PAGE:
From the JAMA Network
January 6, 2015

Maternal Mental Health After a Child’s Diagnosis of Autism Spectrum Disorder

Author Affiliations
  • 1Department of Psychology, University of Washington, Seattle
  • 2Department of Pediatrics, University of California, Los Angeles
  • 3Department of Internal Medicine, University of California, Los Angeles

Copyright 2015 American Medical Association. All Rights Reserved. Applicable FARS/DFARS Restrictions Apply to Government Use.

JAMA. 2015;313(1):81-82. doi:10.1001/jama.2014.11187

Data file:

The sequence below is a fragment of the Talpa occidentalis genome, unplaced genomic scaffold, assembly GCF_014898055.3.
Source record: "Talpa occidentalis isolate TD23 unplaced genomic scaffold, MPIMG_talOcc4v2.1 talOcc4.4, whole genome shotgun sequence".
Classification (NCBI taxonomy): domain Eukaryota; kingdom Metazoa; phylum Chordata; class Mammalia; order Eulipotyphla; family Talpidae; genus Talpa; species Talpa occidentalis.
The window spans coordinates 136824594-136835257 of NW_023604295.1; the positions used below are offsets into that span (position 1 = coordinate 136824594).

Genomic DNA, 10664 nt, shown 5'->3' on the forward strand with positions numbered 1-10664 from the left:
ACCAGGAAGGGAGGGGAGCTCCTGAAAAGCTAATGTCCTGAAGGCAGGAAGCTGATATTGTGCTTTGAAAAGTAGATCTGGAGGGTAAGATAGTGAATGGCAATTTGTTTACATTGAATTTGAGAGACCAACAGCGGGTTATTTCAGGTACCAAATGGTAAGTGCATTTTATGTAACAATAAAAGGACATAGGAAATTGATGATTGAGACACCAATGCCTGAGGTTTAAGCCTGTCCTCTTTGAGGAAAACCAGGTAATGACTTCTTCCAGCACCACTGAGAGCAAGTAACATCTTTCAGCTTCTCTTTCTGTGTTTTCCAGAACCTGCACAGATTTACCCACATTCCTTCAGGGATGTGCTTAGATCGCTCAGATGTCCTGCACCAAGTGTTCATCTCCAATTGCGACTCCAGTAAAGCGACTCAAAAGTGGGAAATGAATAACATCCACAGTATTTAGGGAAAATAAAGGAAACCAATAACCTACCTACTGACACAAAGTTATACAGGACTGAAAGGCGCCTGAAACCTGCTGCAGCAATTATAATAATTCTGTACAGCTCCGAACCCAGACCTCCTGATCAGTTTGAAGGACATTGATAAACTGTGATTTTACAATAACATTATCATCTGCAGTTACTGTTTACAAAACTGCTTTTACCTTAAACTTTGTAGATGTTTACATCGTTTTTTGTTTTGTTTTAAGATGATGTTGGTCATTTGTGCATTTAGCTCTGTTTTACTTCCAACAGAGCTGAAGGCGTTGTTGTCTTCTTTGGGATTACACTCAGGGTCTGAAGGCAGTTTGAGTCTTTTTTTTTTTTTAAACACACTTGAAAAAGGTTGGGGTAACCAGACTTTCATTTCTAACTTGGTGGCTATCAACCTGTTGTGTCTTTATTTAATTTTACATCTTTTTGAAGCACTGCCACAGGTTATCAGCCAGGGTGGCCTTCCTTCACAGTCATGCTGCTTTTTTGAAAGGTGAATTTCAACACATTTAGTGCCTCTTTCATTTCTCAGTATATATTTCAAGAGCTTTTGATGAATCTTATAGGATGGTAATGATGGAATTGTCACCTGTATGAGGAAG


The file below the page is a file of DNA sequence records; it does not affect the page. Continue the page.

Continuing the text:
From the moment a developmental concern is suspected, either by a child’s parent or a clinician, a family embarks on a lifelong journey of diagnosis and treatment. Receiving a formal diagnosis of autism spectrum disorder (ASD) initiates the journey into the world of ASD. Establishment of an ASD diagnosis determines eligibility for services, including but not limited to behavioral, speech, and occupational therapies. Most parents develop a sense of urgency that early intervention services should be implemented immediately once their child is suspected of having ASD, potentially resulting in parental stress as the diagnostic process unfolds. Parents may feel they have not adequately supported their child if they cannot acquire intervention services in a timely fashion. While an ASD diagnosis is established and treatment is initiated, parents may experience their own sense of grief as they cope with having a child with a potential ASD.

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